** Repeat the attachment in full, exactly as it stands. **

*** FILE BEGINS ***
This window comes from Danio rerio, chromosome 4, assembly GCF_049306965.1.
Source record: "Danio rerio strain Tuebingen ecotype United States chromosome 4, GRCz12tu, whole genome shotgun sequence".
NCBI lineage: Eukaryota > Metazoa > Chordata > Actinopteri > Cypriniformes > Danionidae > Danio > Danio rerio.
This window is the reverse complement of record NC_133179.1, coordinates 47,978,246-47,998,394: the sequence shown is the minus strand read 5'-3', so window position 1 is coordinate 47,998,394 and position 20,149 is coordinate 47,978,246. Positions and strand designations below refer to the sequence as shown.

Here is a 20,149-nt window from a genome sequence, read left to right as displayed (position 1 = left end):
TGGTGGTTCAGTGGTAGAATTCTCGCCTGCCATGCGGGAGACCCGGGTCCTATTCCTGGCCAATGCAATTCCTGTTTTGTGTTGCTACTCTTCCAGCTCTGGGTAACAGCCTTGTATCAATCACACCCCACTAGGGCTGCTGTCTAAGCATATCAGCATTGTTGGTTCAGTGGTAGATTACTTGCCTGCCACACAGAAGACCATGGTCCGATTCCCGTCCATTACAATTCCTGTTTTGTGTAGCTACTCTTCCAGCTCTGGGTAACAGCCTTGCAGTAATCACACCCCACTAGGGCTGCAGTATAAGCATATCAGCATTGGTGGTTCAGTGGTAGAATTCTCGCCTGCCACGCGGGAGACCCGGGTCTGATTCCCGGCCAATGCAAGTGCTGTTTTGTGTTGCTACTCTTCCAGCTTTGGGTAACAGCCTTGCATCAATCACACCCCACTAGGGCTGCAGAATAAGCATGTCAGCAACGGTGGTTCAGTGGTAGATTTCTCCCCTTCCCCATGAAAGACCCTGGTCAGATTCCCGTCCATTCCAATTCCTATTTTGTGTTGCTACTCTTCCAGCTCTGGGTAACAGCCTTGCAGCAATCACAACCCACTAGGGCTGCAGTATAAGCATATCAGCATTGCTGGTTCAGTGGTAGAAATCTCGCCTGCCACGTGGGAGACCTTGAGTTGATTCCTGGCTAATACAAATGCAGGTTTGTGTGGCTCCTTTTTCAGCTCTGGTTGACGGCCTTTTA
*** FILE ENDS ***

This window comes from Danio rerio, chromosome 4, assembly GCF_049306965.1.
Source record: "Danio rerio strain Tuebingen ecotype United States chromosome 4, GRCz12tu, whole genome shotgun sequence".
NCBI lineage: Eukaryota > Metazoa > Chordata > Actinopteri > Cypriniformes > Danionidae > Danio > Danio rerio.
This window is the reverse complement of record NC_133179.1, coordinates 47,978,246-47,998,394: the sequence shown is the minus strand read 5'-3', so window position 1 is coordinate 47,998,394 and position 20,149 is coordinate 47,978,246. Positions and strand designations below refer to the sequence as shown.

Here is a 20,149-nt window from a genome sequence, read left to right as displayed (position 1 = left end):
TGGTGGTTCAGTGGTAGAATTCTCGCCTGCCATGCGGGAGACCCGGGTCCTATTCCTGGCCAATGCAATTCCTGTTTTGTGTTGCTACTCTTCCAGCTCTGGGTAACAGCCTTGTATCAATCACACCCCACTAGGGCTGCTGTCTAAGCATATCAGCATTGTTGGTTCAGTGGTAGATTACTTGCCTGCCACACAGAAGACCATGGTCCGATTCCCGTCCATTACAATTCCTGTTTTGTGTAGCTACTCTTCCAGCTCTGGGTAACAGCCTTGCAGTAATCACACCCCACTAGGGCTGCAGTATAAGCATATCAGCATTGGTGGTTCAGTGGTAGAATTCTCGCCTGCCACGCGGGAGACCCGGGTCTGATTCCCGGCCAATGCAAGTGCTGTTTTGTGTTGCTACTCTTCCAGCTTTGGGTAACAGCCTTGCATCAATCACACCCCACTAGGGCTGCAGAATAAGCATGTCAGCAACGGTGGTTCAGTGGTAGATTTCTCCCCTTCCCCATGAAAGACCCTGGTCAGATTCCCGTCCATTCCAATTCCTATTTTGTGTTGCTACTCTTCCAGCTCTGGGTAACAGCCTTGCAGCAATCACAACCCACTAGGGCTGCAGTATAAGCATATCAGCATTGCTGGTTCAGTGGTAGAAATCTCGCCTGCCACGTGGGAGACCTTGAGTTGATTCCTGGCTAATACAAATGCAGGTTTGTGTGGCTCCTTTTTCAGCTCTGGTTGACGGCCTTTTA